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In city of St. Louis, drunk drivers no longer get a break on first offense

This article first appeared in the St. Louis Beacon, Nov. 24, 2009 - St. Louis Mayor Francis Slay announced on his blog today that, effective immediately, the city counselor's office will no longer allow first-time drunk driving offenders to plead guilty to a lesser offense. The common practice (for all moving traffic offenses) long has allowed drunk-driving offenders to avoid getting points on their driving record -- or see their auto insurance rates skyrocket (or their coverage get cancelled altogether).

But Slay said today that "when it comes to some serious issues like drunk driving, we should mean what we say. For decades, in every conceivable medium, all of us have learned that drunk driving is a dangerous, anti-social act. There is no ambiguity. And yet, it is a common practice for prosecutors to allow drunk drivers to plead guilty to a lesser charge because a conviction has so many consequences — from higher insurance rates to difficulty getting a job.

"So, we send mixed messages. As a society, we are outraged by drunk driving. But, courts/prosecutors don’t treat it that way. While drunk driving deaths have gone down nationally, Missouri’s rate is among the country’s highest."

"We need to change that.

"So, today, I have directed the St. Louis city counselor to ensure that — starting right now — all first-time offenders processed by her office face a charge of driving under the influence, and that the city end the practice (not uncommon throughout the state) of allowing drivers to plead guilty to lesser offenses. The city will continue to refer repeat offenders to state court, where they face even higher penalties.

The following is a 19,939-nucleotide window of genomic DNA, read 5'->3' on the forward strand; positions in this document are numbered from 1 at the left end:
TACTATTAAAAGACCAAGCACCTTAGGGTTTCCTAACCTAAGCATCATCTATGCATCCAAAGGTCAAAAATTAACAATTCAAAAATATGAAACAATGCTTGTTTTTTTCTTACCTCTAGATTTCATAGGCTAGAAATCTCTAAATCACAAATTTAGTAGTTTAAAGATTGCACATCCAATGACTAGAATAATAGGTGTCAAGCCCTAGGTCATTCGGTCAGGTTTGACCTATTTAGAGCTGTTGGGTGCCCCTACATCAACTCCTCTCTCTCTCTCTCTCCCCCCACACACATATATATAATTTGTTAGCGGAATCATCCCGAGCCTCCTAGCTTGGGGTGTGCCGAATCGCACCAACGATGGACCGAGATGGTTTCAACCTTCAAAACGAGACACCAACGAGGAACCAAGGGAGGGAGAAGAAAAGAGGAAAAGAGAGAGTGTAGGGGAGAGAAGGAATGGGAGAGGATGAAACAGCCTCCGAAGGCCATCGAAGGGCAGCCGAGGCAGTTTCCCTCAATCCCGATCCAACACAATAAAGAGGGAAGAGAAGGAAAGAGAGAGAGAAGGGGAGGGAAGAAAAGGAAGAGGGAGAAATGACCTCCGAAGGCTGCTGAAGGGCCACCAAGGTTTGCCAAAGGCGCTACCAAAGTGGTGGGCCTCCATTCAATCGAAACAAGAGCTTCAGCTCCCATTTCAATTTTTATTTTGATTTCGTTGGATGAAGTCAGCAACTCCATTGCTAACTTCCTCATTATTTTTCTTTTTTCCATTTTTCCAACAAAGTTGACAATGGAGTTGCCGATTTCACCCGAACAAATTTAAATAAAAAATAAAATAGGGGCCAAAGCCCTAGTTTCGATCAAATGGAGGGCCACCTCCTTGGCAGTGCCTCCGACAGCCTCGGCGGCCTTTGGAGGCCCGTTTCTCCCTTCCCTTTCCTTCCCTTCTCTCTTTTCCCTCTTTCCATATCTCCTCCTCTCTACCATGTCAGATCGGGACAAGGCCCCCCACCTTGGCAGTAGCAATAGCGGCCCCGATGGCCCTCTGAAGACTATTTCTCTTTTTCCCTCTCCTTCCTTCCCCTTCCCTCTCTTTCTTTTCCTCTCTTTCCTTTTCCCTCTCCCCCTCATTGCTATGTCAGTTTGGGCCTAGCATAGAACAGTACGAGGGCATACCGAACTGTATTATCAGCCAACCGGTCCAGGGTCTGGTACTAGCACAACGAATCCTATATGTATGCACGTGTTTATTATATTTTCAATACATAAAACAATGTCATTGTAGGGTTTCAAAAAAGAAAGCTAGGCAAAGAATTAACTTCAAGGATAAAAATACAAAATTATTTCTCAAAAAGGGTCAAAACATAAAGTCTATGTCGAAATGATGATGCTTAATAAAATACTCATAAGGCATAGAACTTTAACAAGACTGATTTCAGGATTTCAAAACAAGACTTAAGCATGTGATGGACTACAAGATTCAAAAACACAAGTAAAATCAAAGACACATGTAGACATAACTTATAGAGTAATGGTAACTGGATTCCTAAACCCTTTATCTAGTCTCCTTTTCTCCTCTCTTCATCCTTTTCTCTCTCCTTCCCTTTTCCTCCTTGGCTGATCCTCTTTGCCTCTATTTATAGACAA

"I hope that the state of Missouri takes steps soon to make the connection between driving drunk and its legal consequences less dependent on the jurisdiction in which the offense happens. Meanwhile, I hope that this change in city policy will eventually make it safer to drive, walk, and bike in the city of St. Louis."

Jo Mannies has been covering Missouri politics and government for almost four decades, much of that time as a reporter and columnist at the St. Louis Post-Dispatch. She was the first woman to cover St. Louis City Hall, was the newspaper’s second woman sportswriter in its history, and spent four years in the Post-Dispatch Washington Bureau. She joined the St. Louis Beacon in 2009. She has won several local, regional and national awards, and has covered every president since Jimmy Carter. She scared fellow first-graders in the late 1950s when she showed them how close Alaska was to Russia and met Richard M. Nixon when she was in high school. She graduated from Valparaiso University in northwest Indiana, and was the daughter of a high school basketball coach. She is married and has two grown children, both lawyers. She’s a history and movie buff, cultivates a massive flower garden, and bakes banana bread regularly for her colleagues.